Owning Your Own Stuff

Years ago a couple with two small children moved in across the street from us. I went over one day to welcome them to the neighborhood and discovered the wife was a Christian. Soon after she and her children began attending church with us.

Her husband was an alcoholic and consequently their marriage and family had suffered a good deal throughout the years. I began to share with her about standing for her marriage and she quickly embraced the fact that all was not hopeless.

Over the next year she stood faithfully and God moved powerfully. Long story short, her husband received the Lord, began attending AA meetings, went for counseling, and became a changed man. Our entire church rejoiced as we welcomed him and were so blessed to see a marriage restored. Three months later she divorced him and moved out of state with their children. He also moved away and we lost track of both of them. None of us were prepared for that outcome.

I began to realize that while her husband was trapped in alcoholism with all of its subsequent behaviors, she had looked good by contrast. Even though she, no doubt, had things the Lord wanted to work on, they were not that apparent to most people. As soon as her husband began looking and acting better, though, she needed to begin examining her own heart. Who knows what her decision-making process was, but ultimately she chose to leave the marriage and the circumstances behind.

I remember when I first began standing for our marriage. I couldn’t wait for God to begin working on my husband. Instead, the Lord made it clear to me that He was starting with me. I couldn’t believe it. I wasn’t in adultery. I wasn’t a liar. I wasn’t an alcoholic. Why did God want to work with me first? He quickly helped me to understand: 1) He works first with the one who is willing, 2) He wanted to deal with my self-righteousness, and 3) I had not yet learned to own my own stuff.

When we are in difficult circumstances, it is easy to blame others. Through the years we have met many perpetual victims, always blaming their circumstances on what others are doing or have done. Unfortunately it is sometimes easier to be a “blameless” victim than to face our own part in relationships and take responsibility for change.

No one particularly likes to look within and own things that are not pleasant about us. Yet there are many powerful benefits to doing so.

  • It takes away condemnation. Once we have accepted what God has shown us and have admitted it is true, what can the enemy bring against us?
    “When you are wrong, it is better that you agree with your adversary and settle your dispute before you have to go before a judge.” [Luke 12:58a TPT]
  • It removes defensiveness and opens our heart to hearing from God. When we are no longer justifying and defending, God can freely show us how to begin healing. “God, I invite your searching gaze into my heart. Examine me through and through; find out everything that may be hidden within me. Put me to the test and sift through all my anxious cares.” [Psalm 139:23 TPT]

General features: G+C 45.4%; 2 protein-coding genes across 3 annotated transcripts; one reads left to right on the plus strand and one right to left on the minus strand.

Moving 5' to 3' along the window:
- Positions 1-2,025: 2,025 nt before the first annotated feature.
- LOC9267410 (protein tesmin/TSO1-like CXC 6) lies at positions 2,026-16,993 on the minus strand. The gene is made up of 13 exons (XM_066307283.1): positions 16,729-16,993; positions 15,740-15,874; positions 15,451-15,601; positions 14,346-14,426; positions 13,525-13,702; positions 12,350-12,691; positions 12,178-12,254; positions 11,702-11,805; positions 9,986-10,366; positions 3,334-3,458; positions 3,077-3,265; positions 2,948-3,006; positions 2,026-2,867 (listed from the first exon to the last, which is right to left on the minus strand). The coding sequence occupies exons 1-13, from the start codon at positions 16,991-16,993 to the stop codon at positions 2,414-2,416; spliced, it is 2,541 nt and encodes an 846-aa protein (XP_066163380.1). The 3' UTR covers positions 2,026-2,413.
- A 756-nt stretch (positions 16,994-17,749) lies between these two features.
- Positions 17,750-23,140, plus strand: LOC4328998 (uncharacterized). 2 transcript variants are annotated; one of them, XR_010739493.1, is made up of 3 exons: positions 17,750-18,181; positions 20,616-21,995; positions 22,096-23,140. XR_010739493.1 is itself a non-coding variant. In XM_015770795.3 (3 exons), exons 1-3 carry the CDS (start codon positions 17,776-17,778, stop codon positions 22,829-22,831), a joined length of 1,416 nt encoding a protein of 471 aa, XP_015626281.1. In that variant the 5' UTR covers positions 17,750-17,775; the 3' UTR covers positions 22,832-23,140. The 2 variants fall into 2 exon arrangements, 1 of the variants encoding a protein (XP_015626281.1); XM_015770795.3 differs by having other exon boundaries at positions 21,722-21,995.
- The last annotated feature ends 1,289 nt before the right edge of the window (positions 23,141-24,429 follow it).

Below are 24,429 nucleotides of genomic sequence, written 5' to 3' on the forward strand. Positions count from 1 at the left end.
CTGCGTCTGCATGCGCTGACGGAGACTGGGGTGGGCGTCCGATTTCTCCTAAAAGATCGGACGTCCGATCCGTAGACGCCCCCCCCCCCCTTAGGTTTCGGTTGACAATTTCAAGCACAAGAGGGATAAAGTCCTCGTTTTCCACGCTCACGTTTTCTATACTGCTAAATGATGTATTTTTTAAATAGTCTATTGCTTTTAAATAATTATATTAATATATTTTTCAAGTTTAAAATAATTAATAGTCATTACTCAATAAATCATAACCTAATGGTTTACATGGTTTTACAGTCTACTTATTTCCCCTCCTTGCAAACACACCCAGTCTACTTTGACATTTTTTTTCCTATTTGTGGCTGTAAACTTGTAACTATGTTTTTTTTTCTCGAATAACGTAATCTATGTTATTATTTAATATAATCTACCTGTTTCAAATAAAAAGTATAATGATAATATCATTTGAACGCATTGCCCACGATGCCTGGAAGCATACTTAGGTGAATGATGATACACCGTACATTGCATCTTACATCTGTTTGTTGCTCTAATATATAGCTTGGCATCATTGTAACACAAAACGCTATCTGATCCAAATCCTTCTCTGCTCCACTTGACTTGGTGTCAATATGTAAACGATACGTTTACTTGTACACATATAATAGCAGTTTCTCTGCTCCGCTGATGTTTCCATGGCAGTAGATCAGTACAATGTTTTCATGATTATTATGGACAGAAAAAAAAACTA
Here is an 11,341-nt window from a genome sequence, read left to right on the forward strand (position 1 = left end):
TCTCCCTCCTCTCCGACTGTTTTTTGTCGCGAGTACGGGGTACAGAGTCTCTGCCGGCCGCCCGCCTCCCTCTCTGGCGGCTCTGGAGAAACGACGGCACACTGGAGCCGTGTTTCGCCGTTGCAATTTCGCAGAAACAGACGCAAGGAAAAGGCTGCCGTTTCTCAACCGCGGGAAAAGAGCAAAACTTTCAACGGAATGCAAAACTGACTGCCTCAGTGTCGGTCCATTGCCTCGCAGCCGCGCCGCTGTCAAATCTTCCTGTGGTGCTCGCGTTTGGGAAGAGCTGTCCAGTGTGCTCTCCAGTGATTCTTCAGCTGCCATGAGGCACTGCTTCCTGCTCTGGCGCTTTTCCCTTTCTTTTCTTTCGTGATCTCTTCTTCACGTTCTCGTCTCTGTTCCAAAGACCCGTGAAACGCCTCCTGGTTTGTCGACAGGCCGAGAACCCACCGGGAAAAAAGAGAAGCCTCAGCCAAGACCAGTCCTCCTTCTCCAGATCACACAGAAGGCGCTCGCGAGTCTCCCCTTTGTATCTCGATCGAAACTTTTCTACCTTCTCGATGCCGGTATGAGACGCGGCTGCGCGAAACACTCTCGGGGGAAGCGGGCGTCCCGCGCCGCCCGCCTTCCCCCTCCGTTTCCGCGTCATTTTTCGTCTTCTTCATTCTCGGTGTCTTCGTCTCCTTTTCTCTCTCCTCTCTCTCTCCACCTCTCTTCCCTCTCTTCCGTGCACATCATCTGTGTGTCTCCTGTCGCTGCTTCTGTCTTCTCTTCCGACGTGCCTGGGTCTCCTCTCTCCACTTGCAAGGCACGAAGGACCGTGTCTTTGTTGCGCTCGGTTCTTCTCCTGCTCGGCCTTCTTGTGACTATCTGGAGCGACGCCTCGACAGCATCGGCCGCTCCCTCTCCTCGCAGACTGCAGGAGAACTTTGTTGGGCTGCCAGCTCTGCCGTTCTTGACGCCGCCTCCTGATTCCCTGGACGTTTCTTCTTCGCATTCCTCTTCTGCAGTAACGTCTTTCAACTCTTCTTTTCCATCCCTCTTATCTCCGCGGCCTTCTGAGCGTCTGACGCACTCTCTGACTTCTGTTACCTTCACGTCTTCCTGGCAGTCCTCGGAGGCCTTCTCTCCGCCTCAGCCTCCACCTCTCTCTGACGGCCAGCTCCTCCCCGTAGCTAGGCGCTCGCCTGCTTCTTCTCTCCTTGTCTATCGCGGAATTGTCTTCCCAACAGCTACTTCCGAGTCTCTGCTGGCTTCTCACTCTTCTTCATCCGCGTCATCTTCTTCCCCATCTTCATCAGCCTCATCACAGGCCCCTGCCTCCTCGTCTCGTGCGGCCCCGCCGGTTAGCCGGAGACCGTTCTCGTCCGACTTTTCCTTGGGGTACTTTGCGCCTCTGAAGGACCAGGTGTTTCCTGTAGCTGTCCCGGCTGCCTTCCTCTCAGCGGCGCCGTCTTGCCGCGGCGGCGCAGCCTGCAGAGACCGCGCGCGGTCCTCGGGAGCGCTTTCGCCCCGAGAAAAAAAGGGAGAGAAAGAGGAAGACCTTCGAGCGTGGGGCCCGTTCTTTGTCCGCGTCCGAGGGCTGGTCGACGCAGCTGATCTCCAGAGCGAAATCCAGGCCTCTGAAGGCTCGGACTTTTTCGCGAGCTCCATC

• It gives us compassion for the one who opposes us. When we are not preoccupied with protecting our own heart, God is free to pour His compassion through us. “But a certain Samaritan, as he journeyed, came where he was. And when he saw him, he had compassion.” [Luke 10:33 NKJV]
  • It helps us change behaviors and ways of thinking that are detrimental to our walk with the Lord. No one wants to journey through each day carrying excess baggage or dragging heavy burdens behind us. It is wearying and makes it easy to lose heart. Recognizing and letting go of those things draws us closer to the Lord. “Take My yoke upon you and learn from Me, for I am gentle and lowly in heart, and you will find rest for your souls. For My yoke is easy and My burden is light.” [Matthew 11:29-39 NKJV]
  • It is a hallmark of maturity. Far too many believers who love and serve the Lord have never reached maturity because they refuse to take responsibility for their own lives. Owning our own stuff and repenting for the things that need to change in our life are important steps to maturity. “For you should already be professors instructing others by now; but instead, you need to be taught from the beginning the basics of God’s prophetic oracles! You’re like children still needing milk and not yet ready to digest solid food.” [Hebrews 5:12 TPT]

It is easy to see the other person’s problems. It is harder to look at our own. “And why do you look at the speck in your brother’s eye, but do not consider the plank in your own eye?” [Matthew 7:3 NKJV] It is especially hard to do that when we are hurting and have been treated poorly. Yet, healing and growth are rooted in taking responsibility for what is within us.

God longs to show you what is in your heart, not to hurt you more, but to free you from the hold those things have on you. If you have not done so already, I encourage you to take that journey with Him. You can trust Him to help you own your own stuff and then to show you how to change from within.

Author: Marilyn Phillipps

Married 49 years, we have three children and six grandchildren. My initial career of nursing prepared me to work with marriages that are wounded and in need of healing. For 35 my husband and I have led 2=1 International, a ministry to marriages and families around the world. We have seen miracle after miracle when many had given up hope.

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